National Art Honor Society
The Art Effect’s National Art Honor Society (NAHS) Chapter #2242 recognizes 9th-12th grade students of high academic and artistic standing throughout the Hudson Valley. This is the only chapter in the United States not affiliated with a high school. The NAHS encourages students to reach their highest level of professionalism and prepares students for a career in the arts. Members serve their community by designing and painting public murals, raising money for scholarships and local organizations, creating public art projects, participating in community art events, and helping set up student exhibits.
Members are selected each semester from nominated high school students at The Art Effect who meet the requirements of excellence in visual and media art, a minimum of an 87 weighted GPA, and attendance in courses within the Art Institute, Spark Studios, and/or MADLab programs. NAHS members are seen as leaders in their field and often receive priority treatment when applying to college. Membership opens up opportunities for college scholarships from numerous institutions as well as from the NAEA (National Art Education Association) that are not typically available to other students.
There are approximately 18-25 members each semester from high schools throughout the Hudson Valley including: Arlington, Dutchess Day School, Franklin D. Roosevelt, Haldane, The Harvey School, John Jay, Millbrook, Newburgh, New Paltz, New Rochelle, Oakwood Friends School, Our Lady of Lourdes, Poughkeepsie, Red Hook, Rhinebeck, Rondout Valley, Roy C. Ketcham, Stissing Mountain, Wallkill, and Warwick Valley.
NAHS members upon graduation have received thousands of dollars in scholarships to attend college. More than six of our graduates have received the $60,000 NAEA scholarship towards high-end art colleges and universities such as Pratt Institute. In the last two year, NAHS members have been offered more than $1,000,000 in scholarships to schools including MICA, Tufts, SVA, Harvard and BU.
NAHS meets every 2 weeks following the school year schedule.
Started by the National Art Education Association (NAEA) in 1978, the National Art Honor Society (NAHS) inspires and recognizes 9th-12th grade students who have shown an outstanding ability in art and academics. The Art Effect’s NAHS chapter #2242 was started in 2003 under Mill Street Loft and has proudly served over 300 individual young artists.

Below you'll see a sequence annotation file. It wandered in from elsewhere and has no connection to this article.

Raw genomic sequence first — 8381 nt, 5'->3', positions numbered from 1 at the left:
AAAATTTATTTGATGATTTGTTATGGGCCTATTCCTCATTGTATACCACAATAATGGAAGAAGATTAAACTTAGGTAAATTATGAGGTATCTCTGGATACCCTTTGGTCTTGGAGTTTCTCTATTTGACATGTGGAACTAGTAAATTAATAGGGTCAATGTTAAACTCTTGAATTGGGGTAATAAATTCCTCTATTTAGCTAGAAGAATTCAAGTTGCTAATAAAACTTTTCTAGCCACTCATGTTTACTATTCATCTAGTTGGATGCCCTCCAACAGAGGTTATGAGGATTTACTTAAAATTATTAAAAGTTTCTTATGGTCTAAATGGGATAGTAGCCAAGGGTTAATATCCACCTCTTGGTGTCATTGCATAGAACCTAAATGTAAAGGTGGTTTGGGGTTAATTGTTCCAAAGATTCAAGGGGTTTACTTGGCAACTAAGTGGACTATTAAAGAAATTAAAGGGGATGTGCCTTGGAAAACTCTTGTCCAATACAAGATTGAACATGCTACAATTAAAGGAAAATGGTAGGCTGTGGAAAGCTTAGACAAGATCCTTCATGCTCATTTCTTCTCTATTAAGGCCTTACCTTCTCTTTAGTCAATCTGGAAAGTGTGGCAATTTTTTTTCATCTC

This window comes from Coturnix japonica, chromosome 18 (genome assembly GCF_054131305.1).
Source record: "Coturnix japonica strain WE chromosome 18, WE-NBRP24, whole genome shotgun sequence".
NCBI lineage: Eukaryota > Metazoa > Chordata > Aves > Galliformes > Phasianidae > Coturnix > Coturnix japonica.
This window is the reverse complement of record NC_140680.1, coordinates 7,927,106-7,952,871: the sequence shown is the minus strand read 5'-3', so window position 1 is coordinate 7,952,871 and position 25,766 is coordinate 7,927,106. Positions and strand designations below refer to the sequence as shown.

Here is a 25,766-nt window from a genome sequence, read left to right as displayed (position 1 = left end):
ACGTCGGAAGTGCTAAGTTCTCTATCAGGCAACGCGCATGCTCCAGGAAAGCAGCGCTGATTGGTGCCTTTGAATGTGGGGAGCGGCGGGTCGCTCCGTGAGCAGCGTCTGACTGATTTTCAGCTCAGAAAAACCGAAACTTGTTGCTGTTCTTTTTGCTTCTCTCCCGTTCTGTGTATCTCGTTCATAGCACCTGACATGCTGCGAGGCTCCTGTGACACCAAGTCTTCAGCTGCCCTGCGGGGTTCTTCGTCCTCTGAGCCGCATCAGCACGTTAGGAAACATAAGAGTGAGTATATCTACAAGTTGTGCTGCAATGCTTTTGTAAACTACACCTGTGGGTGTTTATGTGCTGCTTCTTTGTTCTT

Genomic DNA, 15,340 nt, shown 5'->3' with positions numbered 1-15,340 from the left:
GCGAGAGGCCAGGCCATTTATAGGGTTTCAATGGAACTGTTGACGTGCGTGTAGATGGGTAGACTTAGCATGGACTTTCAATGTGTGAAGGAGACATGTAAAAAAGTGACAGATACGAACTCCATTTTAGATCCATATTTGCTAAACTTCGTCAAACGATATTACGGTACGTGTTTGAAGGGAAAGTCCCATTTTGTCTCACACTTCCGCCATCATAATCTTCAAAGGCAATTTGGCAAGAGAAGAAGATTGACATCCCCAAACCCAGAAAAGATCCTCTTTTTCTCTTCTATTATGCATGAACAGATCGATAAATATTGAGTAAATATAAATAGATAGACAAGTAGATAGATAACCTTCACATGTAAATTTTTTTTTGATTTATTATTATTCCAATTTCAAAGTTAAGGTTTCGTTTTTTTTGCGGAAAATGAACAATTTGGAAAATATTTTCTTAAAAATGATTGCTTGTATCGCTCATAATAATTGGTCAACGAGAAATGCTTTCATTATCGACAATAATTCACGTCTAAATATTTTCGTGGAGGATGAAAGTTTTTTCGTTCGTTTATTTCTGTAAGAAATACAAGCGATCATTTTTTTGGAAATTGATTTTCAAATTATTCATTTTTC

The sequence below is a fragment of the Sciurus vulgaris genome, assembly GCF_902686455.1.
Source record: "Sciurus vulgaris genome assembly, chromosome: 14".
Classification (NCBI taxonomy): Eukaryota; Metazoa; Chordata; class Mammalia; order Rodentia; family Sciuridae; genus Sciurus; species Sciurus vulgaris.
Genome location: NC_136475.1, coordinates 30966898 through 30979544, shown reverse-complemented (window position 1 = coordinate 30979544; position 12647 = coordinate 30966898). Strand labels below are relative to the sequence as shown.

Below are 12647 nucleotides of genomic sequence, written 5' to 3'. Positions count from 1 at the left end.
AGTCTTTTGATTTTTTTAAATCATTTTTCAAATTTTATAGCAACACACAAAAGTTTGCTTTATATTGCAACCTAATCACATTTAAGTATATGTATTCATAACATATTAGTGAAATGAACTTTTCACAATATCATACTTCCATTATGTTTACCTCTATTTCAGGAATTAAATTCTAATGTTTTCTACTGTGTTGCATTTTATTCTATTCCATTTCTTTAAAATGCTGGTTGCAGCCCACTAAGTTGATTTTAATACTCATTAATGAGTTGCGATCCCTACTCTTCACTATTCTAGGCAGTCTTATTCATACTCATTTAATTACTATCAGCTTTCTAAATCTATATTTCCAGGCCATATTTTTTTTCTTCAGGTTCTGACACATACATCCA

Over the years, members have worked with numerous community organizations and throughout the City of Poughkeepsie to make a difference through the arts. Some past projects include:
- Pet Portraits for the Hudson Valley Animal Rescue and Sanctuary to raise funds for their no-kill shelter.
- Collected non-perishable food and clothing for Rebuilding our Children & Community families.
- Painted the windows of the Trolley Barn Gallery beautifying middle-Main Street, Poughkeepsie.
- Participation in Juneteenth hosted by R.E.A.L. Skills Network.
- Moon Landing mural at the Mid-Hudson Children’s Museum.
- Heroes mural at the Children’s Home of Poughkeepsie .
- Mural at entrance of Dutchess County SPCA.
- Site clean ups on Pershing Street, Poughkeepsie.
- Participated in Chronogram Media’s community panel discussing social justice, racism, human rights, inequity, in the Hudson Valley art scene.
- Mural restoration of the Hudson River serpent “Kipsy,” in Poughkeepsie designed by artists Dick and Margret Cranson.
- Painted the “Garden of Hope” mural in the Specialty Pediatrics waiting room at Vassar Brothers Medical Center.
In addition to being the Director of Programs, Mary Ellen Iatropoulos is also an active teacher at The Art Effect and coordinates its #2242 NAHS chapter. Since 2007, Mary Ellen has been one of The Art Effect’s lead teaching artists in radio production, film, photography and zine-making/writing, teaching classes for schools, libraries, and partner organizations across the Hudson Valley. She was the media arts instructor at Poughkeepsie Day School’s middle school from 2011-2017, teaching courses in film, photography, digital media, and YouTube for middle school students. She loves helping students produce meaningful and often award-winning content, including the award-winning student film Santa Woman which was selected by the Tribeca Film Festival’s “The America I Am” competition.
This project is supported in part by an award from the National Endowment for the Arts and is partially funded by monies received from the New York State Council on the Arts.